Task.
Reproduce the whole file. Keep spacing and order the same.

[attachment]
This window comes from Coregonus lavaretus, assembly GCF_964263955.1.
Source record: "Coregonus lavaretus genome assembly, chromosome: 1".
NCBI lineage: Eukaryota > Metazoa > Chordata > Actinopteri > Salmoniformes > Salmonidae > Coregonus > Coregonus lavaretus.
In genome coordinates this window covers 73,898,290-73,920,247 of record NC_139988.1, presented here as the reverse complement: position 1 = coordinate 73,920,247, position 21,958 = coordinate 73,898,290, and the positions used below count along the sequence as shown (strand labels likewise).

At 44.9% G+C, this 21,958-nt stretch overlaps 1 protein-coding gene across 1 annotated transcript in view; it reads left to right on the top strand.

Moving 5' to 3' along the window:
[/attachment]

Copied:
This window comes from Coregonus lavaretus, assembly GCF_964263955.1.
Source record: "Coregonus lavaretus genome assembly, chromosome: 1".
NCBI lineage: Eukaryota > Metazoa > Chordata > Actinopteri > Salmoniformes > Salmonidae > Coregonus > Coregonus lavaretus.
In genome coordinates this window covers 73,898,290-73,920,247 of record NC_139988.1, presented here as the reverse complement: position 1 = coordinate 73,920,247, position 21,958 = coordinate 73,898,290, and the positions used below count along the sequence as shown (strand labels likewise).

At 44.9% G+C, this 21,958-nt stretch overlaps 1 protein-coding gene across 1 annotated transcript in view; it reads left to right on the top strand.

Moving 5' to 3' along the window: